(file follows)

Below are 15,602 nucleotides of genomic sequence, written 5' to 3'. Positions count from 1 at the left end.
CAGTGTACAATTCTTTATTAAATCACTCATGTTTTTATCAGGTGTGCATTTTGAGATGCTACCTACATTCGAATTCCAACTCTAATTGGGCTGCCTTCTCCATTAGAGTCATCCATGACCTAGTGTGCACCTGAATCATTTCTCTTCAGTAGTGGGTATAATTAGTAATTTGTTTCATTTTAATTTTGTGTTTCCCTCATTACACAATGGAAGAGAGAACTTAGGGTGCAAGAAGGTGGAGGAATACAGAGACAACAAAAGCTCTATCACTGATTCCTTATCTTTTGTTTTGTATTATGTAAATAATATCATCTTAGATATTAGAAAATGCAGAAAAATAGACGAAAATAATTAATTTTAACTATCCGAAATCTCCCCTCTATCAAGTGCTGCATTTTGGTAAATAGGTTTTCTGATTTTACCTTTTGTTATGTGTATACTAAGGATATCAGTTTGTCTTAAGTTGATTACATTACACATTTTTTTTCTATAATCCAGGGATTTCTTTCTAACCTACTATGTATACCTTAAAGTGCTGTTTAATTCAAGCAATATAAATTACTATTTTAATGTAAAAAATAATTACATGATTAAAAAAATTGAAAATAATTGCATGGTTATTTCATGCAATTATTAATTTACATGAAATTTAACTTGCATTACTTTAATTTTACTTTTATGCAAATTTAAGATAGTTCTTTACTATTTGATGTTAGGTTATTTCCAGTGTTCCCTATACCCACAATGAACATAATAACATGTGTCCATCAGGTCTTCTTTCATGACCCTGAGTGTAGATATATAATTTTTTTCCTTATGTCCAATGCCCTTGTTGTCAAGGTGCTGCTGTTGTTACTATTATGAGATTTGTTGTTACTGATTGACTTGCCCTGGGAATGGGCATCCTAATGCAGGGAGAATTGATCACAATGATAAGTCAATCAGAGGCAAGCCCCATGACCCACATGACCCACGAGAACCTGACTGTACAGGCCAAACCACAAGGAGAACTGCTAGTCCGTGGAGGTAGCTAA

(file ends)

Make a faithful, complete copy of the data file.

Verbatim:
Below are 15,602 nucleotides of genomic sequence, written 5' to 3'. Positions count from 1 at the left end.
CAGTGTACAATTCTTTATTAAATCACTCATGTTTTTATCAGGTGTGCATTTTGAGATGCTACCTACATTCGAATTCCAACTCTAATTGGGCTGCCTTCTCCATTAGAGTCATCCATGACCTAGTGTGCACCTGAATCATTTCTCTTCAGTAGTGGGTATAATTAGTAATTTGTTTCATTTTAATTTTGTGTTTCCCTCATTACACAATGGAAGAGAGAACTTAGGGTGCAAGAAGGTGGAGGAATACAGAGACAACAAAAGCTCTATCACTGATTCCTTATCTTTTGTTTTGTATTATGTAAATAATATCATCTTAGATATTAGAAAATGCAGAAAAATAGACGAAAATAATTAATTTTAACTATCCGAAATCTCCCCTCTATCAAGTGCTGCATTTTGGTAAATAGGTTTTCTGATTTTACCTTTTGTTATGTGTATACTAAGGATATCAGTTTGTCTTAAGTTGATTACATTACACATTTTTTTTCTATAATCCAGGGATTTCTTTCTAACCTACTATGTATACCTTAAAGTGCTGTTTAATTCAAGCAATATAAATTACTATTTTAATGTAAAAAATAATTACATGATTAAAAAAATTGAAAATAATTGCATGGTTATTTCATGCAATTATTAATTTACATGAAATTTAACTTGCATTACTTTAATTTTACTTTTATGCAAATTTAAGATAGTTCTTTACTATTTGATGTTAGGTTATTTCCAGTGTTCCCTATACCCACAATGAACATAATAACATGTGTCCATCAGGTCTTCTTTCATGACCCTGAGTGTAGATATATAATTTTTTTCCTTATGTCCAATGCCCTTGTTGTCAAGGTGCTGCTGTTGTTACTATTATGAGATTTGTTGTTACTGATTGACTTGCCCTGGGAATGGGCATCCTAATGCAGGGAGAATTGATCACAATGATAAGTCAATCAGAGGCAAGCCCCATGACCCACATGACCCACGAGAACCTGACTGTACAGGCCAAACCACAAGGAGAACTGCTAGTCCGTGGAGGTAGCTAA